Types of Volcanoes
- There are three classifications of volcanoes. Extinct volcanoes are those which scientists believe will not erupt again. Dormant volcanoes aren't active but volcanologists believe they are still capable of erupting in the future. Active volcanoes are volcanoes that are actively erupting or are in the process of erupting.
- The Earth's plates shift on an ongoing basis. These shifts above volcanic hotspots can cause an active volcano to become dormant. They become dormant when the volcano is shut off from the magma chamber beneath the volcano. After the magma locates another source to the surface, it creates a new volcano. The older volcano then becomes dormant. Volcanoes can also become dormant when the angle of subduction changes and magma rises in a different location.
Magma should not be confused with lava. The difference between lava and magma is that magma is the melted rock inside the Earth's mantle. Lava is the melted rock when it reaches the Earth's surface.
- Volcanoes are considered extinct when they haven't erupted in tens of thousands of years and scientists believe they will not erupt again. When they become extinct, hotspots move to a new location further to the east. When volcanoes become extinct, only the heavily eroded plug remains. The ancient city of Pompeii was developed under the fatally mistaken belief that Mount Vesuvius was an extinct volcano. The volcano erupted in 79 AD, destroying the town.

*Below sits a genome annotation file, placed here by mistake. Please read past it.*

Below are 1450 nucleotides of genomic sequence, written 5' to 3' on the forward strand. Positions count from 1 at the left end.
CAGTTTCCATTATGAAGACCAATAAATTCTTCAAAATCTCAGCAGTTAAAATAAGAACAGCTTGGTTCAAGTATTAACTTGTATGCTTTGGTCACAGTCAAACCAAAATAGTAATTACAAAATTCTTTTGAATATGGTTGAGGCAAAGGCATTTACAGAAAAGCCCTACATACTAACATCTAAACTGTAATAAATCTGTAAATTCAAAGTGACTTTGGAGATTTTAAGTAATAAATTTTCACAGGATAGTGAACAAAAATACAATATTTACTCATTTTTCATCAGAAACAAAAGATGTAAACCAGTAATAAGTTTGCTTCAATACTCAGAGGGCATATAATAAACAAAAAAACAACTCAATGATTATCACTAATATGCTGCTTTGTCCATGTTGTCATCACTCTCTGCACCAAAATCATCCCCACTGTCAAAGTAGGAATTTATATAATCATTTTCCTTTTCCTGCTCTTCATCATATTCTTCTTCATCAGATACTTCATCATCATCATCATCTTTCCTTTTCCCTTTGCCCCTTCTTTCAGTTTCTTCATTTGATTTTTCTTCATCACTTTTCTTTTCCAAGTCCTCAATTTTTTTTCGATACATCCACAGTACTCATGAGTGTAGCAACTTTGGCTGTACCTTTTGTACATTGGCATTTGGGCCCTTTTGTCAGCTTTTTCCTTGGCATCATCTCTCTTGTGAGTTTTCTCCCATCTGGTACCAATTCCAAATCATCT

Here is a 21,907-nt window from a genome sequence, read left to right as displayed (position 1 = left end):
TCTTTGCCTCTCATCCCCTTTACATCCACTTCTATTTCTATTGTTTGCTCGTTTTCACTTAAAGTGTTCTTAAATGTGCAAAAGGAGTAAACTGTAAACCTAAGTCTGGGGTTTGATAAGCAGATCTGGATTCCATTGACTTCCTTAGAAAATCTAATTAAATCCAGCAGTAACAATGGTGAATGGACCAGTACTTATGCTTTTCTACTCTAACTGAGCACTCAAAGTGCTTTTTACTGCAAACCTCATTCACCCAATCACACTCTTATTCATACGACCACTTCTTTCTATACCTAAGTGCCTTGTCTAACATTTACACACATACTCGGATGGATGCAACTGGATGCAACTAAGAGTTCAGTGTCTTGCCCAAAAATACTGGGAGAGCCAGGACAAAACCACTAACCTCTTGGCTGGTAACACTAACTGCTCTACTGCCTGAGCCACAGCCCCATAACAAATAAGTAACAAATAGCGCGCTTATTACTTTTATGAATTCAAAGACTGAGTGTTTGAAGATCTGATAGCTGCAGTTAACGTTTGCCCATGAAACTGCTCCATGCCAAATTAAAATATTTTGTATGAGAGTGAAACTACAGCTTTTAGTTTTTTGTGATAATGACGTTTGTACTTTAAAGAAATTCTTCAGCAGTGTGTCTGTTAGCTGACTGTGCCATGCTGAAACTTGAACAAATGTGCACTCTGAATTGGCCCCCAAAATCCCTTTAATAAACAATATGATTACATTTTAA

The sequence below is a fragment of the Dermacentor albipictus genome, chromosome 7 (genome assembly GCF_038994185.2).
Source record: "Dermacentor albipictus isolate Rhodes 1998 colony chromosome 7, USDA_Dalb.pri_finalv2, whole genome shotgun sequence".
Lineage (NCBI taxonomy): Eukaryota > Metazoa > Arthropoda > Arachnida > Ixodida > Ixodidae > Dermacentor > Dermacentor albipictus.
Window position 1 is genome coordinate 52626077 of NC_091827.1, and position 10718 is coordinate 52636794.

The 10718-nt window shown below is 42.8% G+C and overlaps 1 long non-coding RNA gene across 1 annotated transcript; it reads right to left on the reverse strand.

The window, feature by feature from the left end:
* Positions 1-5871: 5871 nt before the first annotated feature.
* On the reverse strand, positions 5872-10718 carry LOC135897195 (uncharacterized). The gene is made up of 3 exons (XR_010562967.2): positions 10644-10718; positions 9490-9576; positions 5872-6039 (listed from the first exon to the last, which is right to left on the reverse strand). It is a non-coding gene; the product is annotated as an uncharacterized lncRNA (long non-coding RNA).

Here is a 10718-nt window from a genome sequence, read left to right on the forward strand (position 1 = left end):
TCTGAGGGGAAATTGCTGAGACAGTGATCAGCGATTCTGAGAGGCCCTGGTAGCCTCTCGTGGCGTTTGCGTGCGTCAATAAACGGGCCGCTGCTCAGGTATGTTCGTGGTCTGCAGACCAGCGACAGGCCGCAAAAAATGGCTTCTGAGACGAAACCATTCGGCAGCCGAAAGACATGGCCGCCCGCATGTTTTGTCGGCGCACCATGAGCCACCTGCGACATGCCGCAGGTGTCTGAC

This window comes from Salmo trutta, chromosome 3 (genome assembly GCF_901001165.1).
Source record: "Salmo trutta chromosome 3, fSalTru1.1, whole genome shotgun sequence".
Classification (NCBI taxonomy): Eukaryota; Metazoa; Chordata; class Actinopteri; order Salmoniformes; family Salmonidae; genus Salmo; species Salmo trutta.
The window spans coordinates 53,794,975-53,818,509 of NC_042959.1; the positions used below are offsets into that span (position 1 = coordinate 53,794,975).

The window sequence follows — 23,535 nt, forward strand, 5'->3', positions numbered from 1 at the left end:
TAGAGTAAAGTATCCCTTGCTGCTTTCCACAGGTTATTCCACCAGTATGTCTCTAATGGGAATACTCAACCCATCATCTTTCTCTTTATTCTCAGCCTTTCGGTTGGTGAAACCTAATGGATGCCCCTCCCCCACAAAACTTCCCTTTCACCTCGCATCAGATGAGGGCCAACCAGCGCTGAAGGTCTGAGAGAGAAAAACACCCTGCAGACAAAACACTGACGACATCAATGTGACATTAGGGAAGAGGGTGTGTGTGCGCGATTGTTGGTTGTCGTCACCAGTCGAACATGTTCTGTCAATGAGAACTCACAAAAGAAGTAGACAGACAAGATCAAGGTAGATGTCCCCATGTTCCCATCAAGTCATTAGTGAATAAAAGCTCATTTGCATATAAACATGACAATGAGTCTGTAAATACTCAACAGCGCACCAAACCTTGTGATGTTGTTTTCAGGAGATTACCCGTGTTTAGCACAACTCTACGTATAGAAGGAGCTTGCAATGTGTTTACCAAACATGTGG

What Causes an Eruption of a Dormant Volcano?
- A dormant volcano can erupt when magma, hot water and gases approach the surface of the ground from below. When the rock reaches or approaches the surface, an eruption can occur. One of the best known volcanoes is Mauna Kea, which is located in Hawaii. It is one of the five volcanoes that compose Hawaii. In 2011, it is considered to be in the "post-shield" stage of volcanic evolution. The post-shield stage is one of the five stages of evolution of a volcano characterized by the volcano moving off a hotspot leading to greatly reduced lava production.
Scientists believe that although the Yellowstone Caldera in Yellowstone National Park hasn't erupted in over 640,000 years, it may still eventually erupt. This is because lava flowed from the volcano within the past 10,000 years and because there are still earthquakes in the region.